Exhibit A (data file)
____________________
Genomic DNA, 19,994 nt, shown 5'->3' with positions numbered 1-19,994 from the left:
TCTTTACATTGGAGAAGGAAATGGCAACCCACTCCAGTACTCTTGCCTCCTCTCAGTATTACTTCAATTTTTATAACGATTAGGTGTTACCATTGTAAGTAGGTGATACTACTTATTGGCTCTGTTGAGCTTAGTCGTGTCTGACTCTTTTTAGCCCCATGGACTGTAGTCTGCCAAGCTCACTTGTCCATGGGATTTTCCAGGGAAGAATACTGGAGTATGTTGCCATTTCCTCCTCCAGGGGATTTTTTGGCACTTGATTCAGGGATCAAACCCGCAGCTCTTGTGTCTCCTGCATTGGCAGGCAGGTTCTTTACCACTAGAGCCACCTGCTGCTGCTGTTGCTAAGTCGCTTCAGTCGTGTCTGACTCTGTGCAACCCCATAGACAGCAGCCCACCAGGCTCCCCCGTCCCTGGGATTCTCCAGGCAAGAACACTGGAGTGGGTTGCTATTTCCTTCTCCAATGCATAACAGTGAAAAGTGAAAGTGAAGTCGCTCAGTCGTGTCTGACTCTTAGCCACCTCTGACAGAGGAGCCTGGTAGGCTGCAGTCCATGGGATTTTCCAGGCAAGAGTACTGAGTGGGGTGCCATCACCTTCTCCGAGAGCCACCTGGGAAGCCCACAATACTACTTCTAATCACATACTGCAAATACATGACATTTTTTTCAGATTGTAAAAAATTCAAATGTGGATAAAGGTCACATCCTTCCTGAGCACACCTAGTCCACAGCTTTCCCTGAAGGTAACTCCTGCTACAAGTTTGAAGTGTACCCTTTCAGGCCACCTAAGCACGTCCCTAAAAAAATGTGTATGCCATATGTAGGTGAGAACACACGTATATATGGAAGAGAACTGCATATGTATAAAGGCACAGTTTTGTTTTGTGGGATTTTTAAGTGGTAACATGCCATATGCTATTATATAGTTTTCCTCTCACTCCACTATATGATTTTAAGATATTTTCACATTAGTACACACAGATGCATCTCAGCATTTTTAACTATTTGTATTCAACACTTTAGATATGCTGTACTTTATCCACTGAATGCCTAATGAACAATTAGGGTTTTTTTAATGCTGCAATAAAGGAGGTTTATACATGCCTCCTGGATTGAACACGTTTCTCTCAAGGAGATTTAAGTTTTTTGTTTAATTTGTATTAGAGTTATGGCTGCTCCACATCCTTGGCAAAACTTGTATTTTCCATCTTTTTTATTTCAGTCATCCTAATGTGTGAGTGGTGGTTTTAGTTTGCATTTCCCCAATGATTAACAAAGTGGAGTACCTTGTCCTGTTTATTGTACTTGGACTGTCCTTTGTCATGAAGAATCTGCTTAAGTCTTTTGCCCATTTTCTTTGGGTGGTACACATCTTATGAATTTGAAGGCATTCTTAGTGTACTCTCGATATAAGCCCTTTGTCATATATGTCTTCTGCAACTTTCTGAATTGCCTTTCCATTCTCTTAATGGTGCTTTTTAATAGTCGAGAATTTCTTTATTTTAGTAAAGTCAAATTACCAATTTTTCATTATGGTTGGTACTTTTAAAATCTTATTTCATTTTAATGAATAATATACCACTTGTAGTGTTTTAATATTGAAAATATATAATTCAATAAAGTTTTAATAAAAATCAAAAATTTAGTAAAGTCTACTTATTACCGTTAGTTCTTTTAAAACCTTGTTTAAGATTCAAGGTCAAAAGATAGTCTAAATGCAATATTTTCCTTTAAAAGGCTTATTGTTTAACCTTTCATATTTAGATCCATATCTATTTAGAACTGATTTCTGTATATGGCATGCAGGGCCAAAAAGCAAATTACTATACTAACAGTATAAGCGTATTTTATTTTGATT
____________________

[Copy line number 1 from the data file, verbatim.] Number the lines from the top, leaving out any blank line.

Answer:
Genomic DNA, 19,994 nt, shown 5'->3' with positions numbered 1-19,994 from the left: